So to start off with we need to make sure that we’re clear on what covalent compounds are, and how they differ from ionic and metallic compounds. If we think about the definitions we have used thus far (I realise that everyone will have used different words to say these, but the ideas will be the same) they will help us here:
Ionic bonding – involves electrons being given from one of the atoms to the other to form ions (positively and negatively charged atoms) which are electrostatically attracted to each other (the bond).
Covalent bonding – electrons are shared between the atoms forming the bond.
Metallic bonding – the atoms involved in the metal give up one or more electrons forming positive ions which are help together through attractions to the negative electrons which form the “sea of electrons”.
We are only going to consider covalently bonded (purely or largely) compounds. Purely covalently bonded compounds are found to occur between two atoms with little to no difference in electronegativity between then.
As an aside – remember that electronegativity is a measure of how much an atom pulls an electron towards it with in a bond. If you have two atoms with the same electronegativity, i.e. if you have two of the same atom, the electrons will be equally shared between the atoms. If one of the atoms has a greater electronegativity value than the atom to which it is bonded, the electrons will be pulled towards the more electronegative atom, see Figure 1.
Figure 1. Showing the electrons a) in the centre between two atoms of equal electron density and b) being pulled towards the more electronegative atom A.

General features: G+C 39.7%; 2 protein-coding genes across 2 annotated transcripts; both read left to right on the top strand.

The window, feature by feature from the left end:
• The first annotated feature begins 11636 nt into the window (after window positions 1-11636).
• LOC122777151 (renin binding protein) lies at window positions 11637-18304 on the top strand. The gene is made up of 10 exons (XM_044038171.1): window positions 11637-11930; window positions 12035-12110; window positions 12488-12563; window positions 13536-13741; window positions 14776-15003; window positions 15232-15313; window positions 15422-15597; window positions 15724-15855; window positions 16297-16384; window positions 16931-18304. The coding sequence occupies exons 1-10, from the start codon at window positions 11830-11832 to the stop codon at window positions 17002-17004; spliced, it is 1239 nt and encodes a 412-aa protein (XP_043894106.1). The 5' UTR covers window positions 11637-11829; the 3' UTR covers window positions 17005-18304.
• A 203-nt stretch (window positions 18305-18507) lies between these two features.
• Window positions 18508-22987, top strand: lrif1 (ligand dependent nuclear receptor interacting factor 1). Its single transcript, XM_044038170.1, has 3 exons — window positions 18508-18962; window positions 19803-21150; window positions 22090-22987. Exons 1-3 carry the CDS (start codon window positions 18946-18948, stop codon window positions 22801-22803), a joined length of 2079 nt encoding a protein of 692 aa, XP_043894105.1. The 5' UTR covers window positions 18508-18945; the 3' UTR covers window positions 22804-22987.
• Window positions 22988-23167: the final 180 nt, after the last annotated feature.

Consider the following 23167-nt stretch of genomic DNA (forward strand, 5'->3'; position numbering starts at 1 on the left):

Compounds such as H2, N2 and CH4, are largely covalent, but some, such as H2O and CO, have ionic character as well. We can think of the degree of covalent and ionic character to a bond varying as shown in Figure 2. We tend to treat things on the left hand side as covalent and those on the right as ionic, but we should remember that this is, normally, a simplification.
Figure 2. Diagrammatic representation of how the degree of covalency and ionicity varies.
We have already thought a bit about orbitals, and here again this is important. We have to be able to picture the orbitals involved in the bonds we are looking at as this will help us explain how the bonding occurs. So just to remind ourselves we need to remember that s-orbitals are spherical and come singly, and p-orbitals are dumbbell shaped and come in threes (see Figure3). It will also be helpful to be able to think about the different phases of the orbitals. Here, again shown in Figure3, anything above the x axis on the graph is defined as positive and anything below this axis as negative. Thinking of it like this will help when we look at adding the orbitals together.
Figure 3. Showing the shape of the s- and p- orbitals and below this the cut through the orbital showing the change in phase for the p-orbital.